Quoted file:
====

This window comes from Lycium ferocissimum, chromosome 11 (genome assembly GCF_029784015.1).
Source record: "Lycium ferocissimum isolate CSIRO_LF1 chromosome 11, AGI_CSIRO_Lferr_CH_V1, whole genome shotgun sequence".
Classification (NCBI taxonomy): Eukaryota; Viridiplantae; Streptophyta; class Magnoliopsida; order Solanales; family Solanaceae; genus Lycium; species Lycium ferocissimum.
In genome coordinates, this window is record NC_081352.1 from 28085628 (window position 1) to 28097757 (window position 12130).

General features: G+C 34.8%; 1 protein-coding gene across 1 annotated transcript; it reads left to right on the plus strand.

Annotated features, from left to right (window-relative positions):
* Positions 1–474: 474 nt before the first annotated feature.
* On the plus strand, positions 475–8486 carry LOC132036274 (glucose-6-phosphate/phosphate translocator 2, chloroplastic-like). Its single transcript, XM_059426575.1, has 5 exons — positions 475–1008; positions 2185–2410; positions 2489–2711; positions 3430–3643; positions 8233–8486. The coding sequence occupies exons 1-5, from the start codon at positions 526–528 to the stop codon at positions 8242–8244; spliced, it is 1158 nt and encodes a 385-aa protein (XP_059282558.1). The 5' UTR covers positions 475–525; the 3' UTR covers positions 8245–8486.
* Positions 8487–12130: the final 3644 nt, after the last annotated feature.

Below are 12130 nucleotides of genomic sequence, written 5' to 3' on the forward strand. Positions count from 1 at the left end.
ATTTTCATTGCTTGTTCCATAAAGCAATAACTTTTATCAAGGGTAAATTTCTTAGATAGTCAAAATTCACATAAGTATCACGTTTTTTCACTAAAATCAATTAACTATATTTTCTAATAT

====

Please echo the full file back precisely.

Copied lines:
This window comes from Lycium ferocissimum, chromosome 11 (genome assembly GCF_029784015.1).
Source record: "Lycium ferocissimum isolate CSIRO_LF1 chromosome 11, AGI_CSIRO_Lferr_CH_V1, whole genome shotgun sequence".
Classification (NCBI taxonomy): Eukaryota; Viridiplantae; Streptophyta; class Magnoliopsida; order Solanales; family Solanaceae; genus Lycium; species Lycium ferocissimum.
In genome coordinates, this window is record NC_081352.1 from 28085628 (window position 1) to 28097757 (window position 12130).

General features: G+C 34.8%; 1 protein-coding gene across 1 annotated transcript; it reads left to right on the plus strand.

Annotated features, from left to right (window-relative positions):
* Positions 1–474: 474 nt before the first annotated feature.
* On the plus strand, positions 475–8486 carry LOC132036274 (glucose-6-phosphate/phosphate translocator 2, chloroplastic-like). Its single transcript, XM_059426575.1, has 5 exons — positions 475–1008; positions 2185–2410; positions 2489–2711; positions 3430–3643; positions 8233–8486. The coding sequence occupies exons 1-5, from the start codon at positions 526–528 to the stop codon at positions 8242–8244; spliced, it is 1158 nt and encodes a 385-aa protein (XP_059282558.1). The 5' UTR covers positions 475–525; the 3' UTR covers positions 8245–8486.
* Positions 8487–12130: the final 3644 nt, after the last annotated feature.

Below are 12130 nucleotides of genomic sequence, written 5' to 3' on the forward strand. Positions count from 1 at the left end.
ATTTTCATTGCTTGTTCCATAAAGCAATAACTTTTATCAAGGGTAAATTTCTTAGATAGTCAAAATTCACATAAGTATCACGTTTTTTCACTAAAATCAATTAACTATATTTTCTAATAT